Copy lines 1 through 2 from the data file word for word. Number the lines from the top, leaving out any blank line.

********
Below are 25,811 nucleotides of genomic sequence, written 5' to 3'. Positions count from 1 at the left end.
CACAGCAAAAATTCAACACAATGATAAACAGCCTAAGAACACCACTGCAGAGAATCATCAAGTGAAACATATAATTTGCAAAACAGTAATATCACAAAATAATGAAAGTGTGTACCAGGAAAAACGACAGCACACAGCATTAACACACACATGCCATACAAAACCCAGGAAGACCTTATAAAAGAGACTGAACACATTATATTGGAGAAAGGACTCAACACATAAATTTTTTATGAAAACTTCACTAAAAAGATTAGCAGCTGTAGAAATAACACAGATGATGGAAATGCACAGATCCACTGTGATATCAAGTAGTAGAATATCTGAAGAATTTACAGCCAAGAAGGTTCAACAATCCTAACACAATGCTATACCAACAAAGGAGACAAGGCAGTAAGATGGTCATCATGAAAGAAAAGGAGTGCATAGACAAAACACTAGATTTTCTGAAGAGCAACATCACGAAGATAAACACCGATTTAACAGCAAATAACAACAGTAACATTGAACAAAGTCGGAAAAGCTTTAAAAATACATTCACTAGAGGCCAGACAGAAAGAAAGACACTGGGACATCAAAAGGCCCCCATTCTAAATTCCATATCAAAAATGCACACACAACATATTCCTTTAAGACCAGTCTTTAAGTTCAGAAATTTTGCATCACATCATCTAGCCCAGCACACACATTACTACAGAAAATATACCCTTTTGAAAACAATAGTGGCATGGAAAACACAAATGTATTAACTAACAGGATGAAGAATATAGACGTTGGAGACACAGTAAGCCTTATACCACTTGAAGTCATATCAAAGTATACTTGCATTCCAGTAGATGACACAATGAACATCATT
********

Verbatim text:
Below are 25,811 nucleotides of genomic sequence, written 5' to 3'. Positions count from 1 at the left end.
CACAGCAAAAATTCAACACAATGATAAACAGCCTAAGAACACCACTGCAGAGAATCATCAAGTGAAACATATAATTTGCAAAACAGTAATATCACAAAATAATGAAAGTGTGTACCAGGAAAAACGACAGCACACAGCATTAACACACACATGCCATACAAAACCCAGGAAGACCTTATAAAAGAGACTGAACACATTATATTGGAGAAAGGACTCAACACATAAATTTTTTATGAAAACTTCACTAAAAAGATTAGCAGCTGTAGAAATAACACAGATGATGGAAATGCACAGATCCACTGTGATATCAAGTAGTAGAATATCTGAAGAATTTACAGCCAAGAAGGTTCAACAATCCTAACACAATGCTATACCAACAAAGGAGACAAGGCAGTAAGATGGTCATCATGAAAGAAAAGGAGTGCATAGACAAAACACTAGATTTTCTGAAGAGCAACATCACGAAGATAAACACCGATTTAACAGCAAATAACAACAGTAACATTGAACAAAGTCGGAAAAGCTTTAAAAATACATTCACTAGAGGCCAGACAGAAAGAAAGACACTGGGACATCAAAAGGCCCCCATTCTAAATTCCATATCAAAAATGCACACACAACATATTCCTTTAAGACCAGTCTTTAAGTTCAGAAATTTTGCATCACATCATCTAGCCCAGCACACACATTACTACAGAAAATATACCCTTTTGAAAACAATAGTGGCATGGAAAACACAAATGTATTAACTAACAGGATGAAGAATATAGACGTTGGAGACACAGTAAGCCTTATACCACTTGAAGTCATATCAAAGTATACTTGCATTCCAGTAGATGACACAATGAACATCATT